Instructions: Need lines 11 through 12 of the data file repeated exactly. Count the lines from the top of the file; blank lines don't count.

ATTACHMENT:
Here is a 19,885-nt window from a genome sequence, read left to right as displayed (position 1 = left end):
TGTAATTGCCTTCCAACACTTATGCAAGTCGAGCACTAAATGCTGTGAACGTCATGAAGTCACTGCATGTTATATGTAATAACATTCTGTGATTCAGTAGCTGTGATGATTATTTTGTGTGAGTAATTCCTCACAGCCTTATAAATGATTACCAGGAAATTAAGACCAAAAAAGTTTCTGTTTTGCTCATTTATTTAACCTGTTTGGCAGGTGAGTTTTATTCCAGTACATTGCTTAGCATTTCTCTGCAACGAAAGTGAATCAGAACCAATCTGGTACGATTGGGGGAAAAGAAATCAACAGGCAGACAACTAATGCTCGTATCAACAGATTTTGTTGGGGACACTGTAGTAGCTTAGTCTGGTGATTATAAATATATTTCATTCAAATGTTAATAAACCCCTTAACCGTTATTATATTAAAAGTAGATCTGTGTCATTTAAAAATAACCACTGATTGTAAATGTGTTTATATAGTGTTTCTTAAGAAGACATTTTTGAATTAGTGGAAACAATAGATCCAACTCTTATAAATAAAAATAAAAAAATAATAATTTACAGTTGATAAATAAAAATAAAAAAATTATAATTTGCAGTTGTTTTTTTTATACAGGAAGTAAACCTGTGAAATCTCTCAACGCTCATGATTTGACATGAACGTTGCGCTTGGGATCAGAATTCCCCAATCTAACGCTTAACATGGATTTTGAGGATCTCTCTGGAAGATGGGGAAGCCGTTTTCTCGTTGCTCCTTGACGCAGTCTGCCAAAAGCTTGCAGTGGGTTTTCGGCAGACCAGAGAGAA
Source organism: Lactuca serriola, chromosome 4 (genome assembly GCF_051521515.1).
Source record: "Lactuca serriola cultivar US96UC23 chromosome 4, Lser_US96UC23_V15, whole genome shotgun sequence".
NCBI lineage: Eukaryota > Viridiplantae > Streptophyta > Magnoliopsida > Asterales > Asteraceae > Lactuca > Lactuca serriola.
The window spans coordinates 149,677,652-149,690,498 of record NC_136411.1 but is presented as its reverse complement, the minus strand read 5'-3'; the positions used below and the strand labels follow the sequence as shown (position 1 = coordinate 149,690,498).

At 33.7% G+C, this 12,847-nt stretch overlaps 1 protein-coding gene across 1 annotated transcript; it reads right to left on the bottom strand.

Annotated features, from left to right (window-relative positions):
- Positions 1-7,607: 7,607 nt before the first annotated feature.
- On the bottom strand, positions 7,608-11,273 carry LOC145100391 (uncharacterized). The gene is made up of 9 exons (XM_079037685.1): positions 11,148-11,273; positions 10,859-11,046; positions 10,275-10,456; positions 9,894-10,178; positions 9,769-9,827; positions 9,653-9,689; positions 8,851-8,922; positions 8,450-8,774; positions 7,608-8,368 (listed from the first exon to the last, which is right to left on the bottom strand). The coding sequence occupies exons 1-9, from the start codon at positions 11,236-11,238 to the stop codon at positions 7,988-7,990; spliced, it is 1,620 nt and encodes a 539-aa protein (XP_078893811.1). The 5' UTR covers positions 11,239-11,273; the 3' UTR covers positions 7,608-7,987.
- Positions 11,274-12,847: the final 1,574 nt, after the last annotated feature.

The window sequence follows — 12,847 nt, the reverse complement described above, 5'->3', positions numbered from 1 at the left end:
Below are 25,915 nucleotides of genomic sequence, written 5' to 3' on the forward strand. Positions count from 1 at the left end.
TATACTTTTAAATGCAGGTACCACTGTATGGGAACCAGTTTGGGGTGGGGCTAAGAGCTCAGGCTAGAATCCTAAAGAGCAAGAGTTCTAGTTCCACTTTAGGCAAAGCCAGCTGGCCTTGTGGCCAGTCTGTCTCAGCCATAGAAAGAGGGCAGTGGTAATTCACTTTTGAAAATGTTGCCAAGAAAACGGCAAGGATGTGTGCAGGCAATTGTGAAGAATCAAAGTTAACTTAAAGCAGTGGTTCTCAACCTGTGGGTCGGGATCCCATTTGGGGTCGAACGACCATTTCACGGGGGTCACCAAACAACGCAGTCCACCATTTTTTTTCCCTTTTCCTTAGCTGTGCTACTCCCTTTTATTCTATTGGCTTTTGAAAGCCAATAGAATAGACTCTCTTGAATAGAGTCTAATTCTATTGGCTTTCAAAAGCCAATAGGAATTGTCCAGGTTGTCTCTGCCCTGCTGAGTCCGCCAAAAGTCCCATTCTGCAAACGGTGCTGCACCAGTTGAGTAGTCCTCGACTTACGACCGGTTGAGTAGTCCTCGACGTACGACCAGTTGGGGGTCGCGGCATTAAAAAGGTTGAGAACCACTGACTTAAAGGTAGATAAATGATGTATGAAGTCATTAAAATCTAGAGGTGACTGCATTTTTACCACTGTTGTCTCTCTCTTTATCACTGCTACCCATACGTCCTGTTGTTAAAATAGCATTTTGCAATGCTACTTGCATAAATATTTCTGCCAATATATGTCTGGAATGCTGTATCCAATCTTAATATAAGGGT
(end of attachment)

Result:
- Positions 11,274-12,847: the final 1,574 nt, after the last annotated feature.

The window sequence follows — 12,847 nt, the reverse complement described above, 5'->3', positions numbered from 1 at the left end: